CEO Stephen J Hemsley of Unitedhealth Groups is paid 1,737 times the average earnings of the company workers.  Aetna paid the exiting CEO about 1.4 percent of the company's net, or $18,058,162.  Cigna CEO David Cordani made the most, at $19.1 million. Humana’s Mike McCallister had the smallest compensation package, with $7.3 million. Health Net CEO Jay Gellert saw the largest pay increase, with a 35% rise in compensation compared with 2010.  Health Net CEO, Gellert’s compensation went up 35% in 2011 from 2010.  Thermo Fisher Scientific, CEO Marc Casper received total compensation of $33 million. Thermo Fisher makes lab equipment and other health-care products and services. 

Health care in the United States isn’t particularly good, either.  It’s rated 38th among health care systems of the world.  Thirty-eighth????  There are 37 countries where you can get better health care.  WOW! 

But here’s the piece that ties into the first paragraph.  The US spends the most per capita of any country in the world.  To get 38th in quality! 

Why do I write about this today?  You owe it to yourself to know your own health, your own nutrition and lifestyle (which creates your health or lack of it) and to research everything your doctor tells you before you accept it as gospel.  Follow the money.  Understand that the ‘prevailing wisdom’ and acceptable medical practices might not be in your best interests.  They might be just plain wrong or may be in the interests of the CEOs of health care companies and the vested interests of those medical businesses. 

How do you do that?  The internet has made information more available with less effort than ever in the history of humans.  Yes, some of it is “main stream” and needs to be evaluated with skepticism.  Yes, some of it is sponsored by people making a buck on your health.  But there’s an amazing amount of info that’s based on excellent science and not sponsored by moneyed interests.  There’s a lot of old information getting re-evaluated.  For nearly every study that gets big headlines, there are a lot of smart people with no particular axe to grind who look at the set up and math of the study to see if the conclusions the scientists (or the media) draw are warranted.  One smart way to research is to google minority views along with traditional information.   

So taking care of your health and researching everything isn’t going to lower the cost of your health insurance—I know.  Unless you get so healthy you don’t need any.  If that’s even possible in this day and age.  But at least you would not be contributing to those horrible statistics. 

Does it take your time?  Does it stretch your brain?  You bet!  It’s your life and how you feel and what you will be subjected to that’s at stake.  I think it’s worth the time and brain power.  Tell me what you think!

Sunday, April 28, 2013

Wellness and Sustainability Topics Hodgepodge

I’ve been saving up some articles and videos that are more or less related to issues of wellness that I care about (and I include us and the earth too, in that wellness); perhaps you do, too.  These subjects are all over the place but boil down to the same basic subject—sustainable health and wellness for humans and the environment.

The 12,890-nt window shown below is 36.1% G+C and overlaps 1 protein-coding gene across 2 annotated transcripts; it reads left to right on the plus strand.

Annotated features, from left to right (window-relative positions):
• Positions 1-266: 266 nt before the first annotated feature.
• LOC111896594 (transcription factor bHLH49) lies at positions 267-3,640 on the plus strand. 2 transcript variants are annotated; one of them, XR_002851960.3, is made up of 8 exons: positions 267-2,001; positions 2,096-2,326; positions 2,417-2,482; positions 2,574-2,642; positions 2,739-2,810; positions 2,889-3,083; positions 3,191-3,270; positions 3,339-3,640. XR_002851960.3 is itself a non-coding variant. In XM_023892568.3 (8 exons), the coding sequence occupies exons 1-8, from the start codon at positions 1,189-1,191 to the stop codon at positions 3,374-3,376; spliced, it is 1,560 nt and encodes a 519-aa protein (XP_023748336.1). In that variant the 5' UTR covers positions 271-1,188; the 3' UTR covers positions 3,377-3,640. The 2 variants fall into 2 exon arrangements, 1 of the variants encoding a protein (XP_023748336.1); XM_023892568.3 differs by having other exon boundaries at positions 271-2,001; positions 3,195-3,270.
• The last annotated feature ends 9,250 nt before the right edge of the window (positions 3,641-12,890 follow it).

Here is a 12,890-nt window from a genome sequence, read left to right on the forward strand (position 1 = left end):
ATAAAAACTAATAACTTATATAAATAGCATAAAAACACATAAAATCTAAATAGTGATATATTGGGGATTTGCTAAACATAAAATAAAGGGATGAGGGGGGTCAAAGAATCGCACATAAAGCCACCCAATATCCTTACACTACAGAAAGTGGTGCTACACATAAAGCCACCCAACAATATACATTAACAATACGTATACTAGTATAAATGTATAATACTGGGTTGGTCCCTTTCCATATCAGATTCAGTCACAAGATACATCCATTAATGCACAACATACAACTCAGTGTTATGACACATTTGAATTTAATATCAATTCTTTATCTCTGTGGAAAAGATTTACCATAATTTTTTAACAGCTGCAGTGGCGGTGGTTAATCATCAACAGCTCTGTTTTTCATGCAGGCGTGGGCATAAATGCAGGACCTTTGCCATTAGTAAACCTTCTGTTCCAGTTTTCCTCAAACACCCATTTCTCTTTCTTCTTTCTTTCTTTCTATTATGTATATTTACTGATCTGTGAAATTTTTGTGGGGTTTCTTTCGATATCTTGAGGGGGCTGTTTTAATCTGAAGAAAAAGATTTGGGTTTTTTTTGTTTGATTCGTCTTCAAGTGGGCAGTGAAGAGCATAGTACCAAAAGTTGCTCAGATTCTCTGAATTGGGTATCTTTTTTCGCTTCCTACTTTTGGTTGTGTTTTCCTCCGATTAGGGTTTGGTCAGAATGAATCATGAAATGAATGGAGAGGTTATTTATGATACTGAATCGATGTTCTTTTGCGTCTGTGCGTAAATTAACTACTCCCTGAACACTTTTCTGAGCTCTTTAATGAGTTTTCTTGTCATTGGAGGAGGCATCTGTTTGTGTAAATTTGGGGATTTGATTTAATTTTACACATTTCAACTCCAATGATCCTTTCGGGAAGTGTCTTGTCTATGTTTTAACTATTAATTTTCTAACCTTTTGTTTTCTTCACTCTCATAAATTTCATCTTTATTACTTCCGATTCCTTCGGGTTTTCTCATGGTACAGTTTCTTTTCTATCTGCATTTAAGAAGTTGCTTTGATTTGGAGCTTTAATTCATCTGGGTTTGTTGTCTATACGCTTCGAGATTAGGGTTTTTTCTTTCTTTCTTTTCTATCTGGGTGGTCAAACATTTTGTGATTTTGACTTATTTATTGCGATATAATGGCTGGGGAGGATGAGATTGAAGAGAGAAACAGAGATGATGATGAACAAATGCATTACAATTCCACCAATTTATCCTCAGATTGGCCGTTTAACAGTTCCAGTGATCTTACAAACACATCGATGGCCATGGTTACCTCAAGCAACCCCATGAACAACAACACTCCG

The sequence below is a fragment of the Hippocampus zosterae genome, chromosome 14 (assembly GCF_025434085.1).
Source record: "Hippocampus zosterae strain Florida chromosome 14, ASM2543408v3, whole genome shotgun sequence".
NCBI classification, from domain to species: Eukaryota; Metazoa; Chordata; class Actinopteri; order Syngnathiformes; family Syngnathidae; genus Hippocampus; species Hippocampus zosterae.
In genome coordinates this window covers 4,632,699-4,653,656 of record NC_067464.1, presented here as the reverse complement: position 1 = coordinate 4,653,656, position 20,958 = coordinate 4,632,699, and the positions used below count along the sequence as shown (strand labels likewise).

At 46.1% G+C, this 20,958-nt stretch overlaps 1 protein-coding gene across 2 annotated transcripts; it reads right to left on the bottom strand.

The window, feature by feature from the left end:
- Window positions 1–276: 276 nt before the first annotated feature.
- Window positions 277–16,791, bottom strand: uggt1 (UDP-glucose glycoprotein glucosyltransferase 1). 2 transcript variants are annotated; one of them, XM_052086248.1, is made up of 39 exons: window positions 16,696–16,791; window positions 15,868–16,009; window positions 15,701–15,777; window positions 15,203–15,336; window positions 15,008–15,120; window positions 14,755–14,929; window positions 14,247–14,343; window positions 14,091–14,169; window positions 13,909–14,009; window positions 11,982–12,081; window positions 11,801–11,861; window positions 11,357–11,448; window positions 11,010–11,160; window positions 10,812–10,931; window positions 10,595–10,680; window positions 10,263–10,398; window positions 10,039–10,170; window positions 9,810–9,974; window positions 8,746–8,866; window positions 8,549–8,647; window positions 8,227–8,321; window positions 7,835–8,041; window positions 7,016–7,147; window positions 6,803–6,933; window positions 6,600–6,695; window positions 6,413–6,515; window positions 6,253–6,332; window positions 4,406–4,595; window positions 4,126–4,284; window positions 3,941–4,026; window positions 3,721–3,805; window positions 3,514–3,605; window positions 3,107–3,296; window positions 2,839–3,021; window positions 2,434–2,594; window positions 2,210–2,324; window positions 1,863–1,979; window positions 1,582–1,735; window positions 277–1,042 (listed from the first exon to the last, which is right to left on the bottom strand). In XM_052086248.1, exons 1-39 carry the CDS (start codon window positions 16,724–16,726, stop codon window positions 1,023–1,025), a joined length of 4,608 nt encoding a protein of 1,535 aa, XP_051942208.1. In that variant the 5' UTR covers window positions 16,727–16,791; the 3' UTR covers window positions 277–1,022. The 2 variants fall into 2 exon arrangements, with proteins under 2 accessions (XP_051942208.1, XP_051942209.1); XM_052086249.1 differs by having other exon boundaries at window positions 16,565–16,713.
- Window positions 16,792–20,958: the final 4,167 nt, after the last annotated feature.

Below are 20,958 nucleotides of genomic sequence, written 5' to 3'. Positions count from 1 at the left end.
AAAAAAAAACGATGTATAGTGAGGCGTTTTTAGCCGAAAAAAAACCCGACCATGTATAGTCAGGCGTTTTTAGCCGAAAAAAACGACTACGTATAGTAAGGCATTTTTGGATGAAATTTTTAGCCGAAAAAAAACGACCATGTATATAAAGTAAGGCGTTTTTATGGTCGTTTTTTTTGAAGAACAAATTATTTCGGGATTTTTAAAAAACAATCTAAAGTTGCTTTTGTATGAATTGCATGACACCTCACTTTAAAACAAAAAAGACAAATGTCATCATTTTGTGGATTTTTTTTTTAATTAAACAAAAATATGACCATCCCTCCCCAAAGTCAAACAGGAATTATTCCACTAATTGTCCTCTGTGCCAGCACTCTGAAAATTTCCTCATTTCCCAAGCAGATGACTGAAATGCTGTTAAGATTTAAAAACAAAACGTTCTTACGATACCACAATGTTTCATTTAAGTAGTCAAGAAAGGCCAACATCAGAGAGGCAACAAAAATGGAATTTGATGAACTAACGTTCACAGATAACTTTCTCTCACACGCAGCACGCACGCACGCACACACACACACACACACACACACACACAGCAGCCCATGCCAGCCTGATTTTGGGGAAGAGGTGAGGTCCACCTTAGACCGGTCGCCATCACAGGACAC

First up is information from a new study that reminds us that alcohol is a carcinogen and (duh) causes cancer.  Wine, beer, hard liquor—even in small amounts raises the risk of cancer.  Let me also remind you that it adds empty calories of no nutritional benefit.

Second, is a blog post by someone I respect greatly, poking (more) holes in the saturated fat BS hypothesis and the “eat more antioxidants” recommendation.  It is a lengthy post, but worth a read.

Number three today is a 4 minute video by the doctor who developed The South Beach Diet.  Some of it is more interesting than all of it, but pay attention to his comments about gluten, asthma, ear infections, and allergies. Practically main stream, lol…

Dan Barber is an executive chef who talks about a different kind of food production.  He is also very entertaining.  Barber’s farm-based restaurant also teaches eaters what they’re eating.  Watch either or both of the following Ted talks about sustainability and TASTE!

And another Ted talk.  This one might turn your ideas on their heads!  It is more about sustainability for the whole planet (desertification and climate change) and one of the strongest arguments I’ve seen against being a vegetarian. 

And last today if you have time to watch an entire movie about wellness and such, Here’s the link to STATIN NATION: The Great Cholesterol Cover-Up.  Should you be unaware of the real cholesterol story this will set you straight…


Tuesday, April 16, 2013

About Longevity With Function

Since I don’t write these posts very often these days (life is busy with my little farm), today’s article will combine multiple ideas about aging and health.  I talk a lot about nutrition.  It’s important— even critical for functional life span.   And today, I’ll throw in some at the end. But it’s not everything. 

Elsie Calvert Thompson died peacefully in her sleep in March.  She was two weeks away from her 114th birthday.  There's no doubt her birthday bash would have been a swinging one. 

“She was a very positive person. She loved people. She was always happy, she loved music, she loved to dance,” George, her son said. “It was just wonderful to have her as long as we did.” 

Thompson's caregiver of 13 years, said she never saw the elderly woman in a bad mood. she had worked with Thompson for the past 13 years as she continued to live in her own condominium in Florida as opposed to an assisted living facility.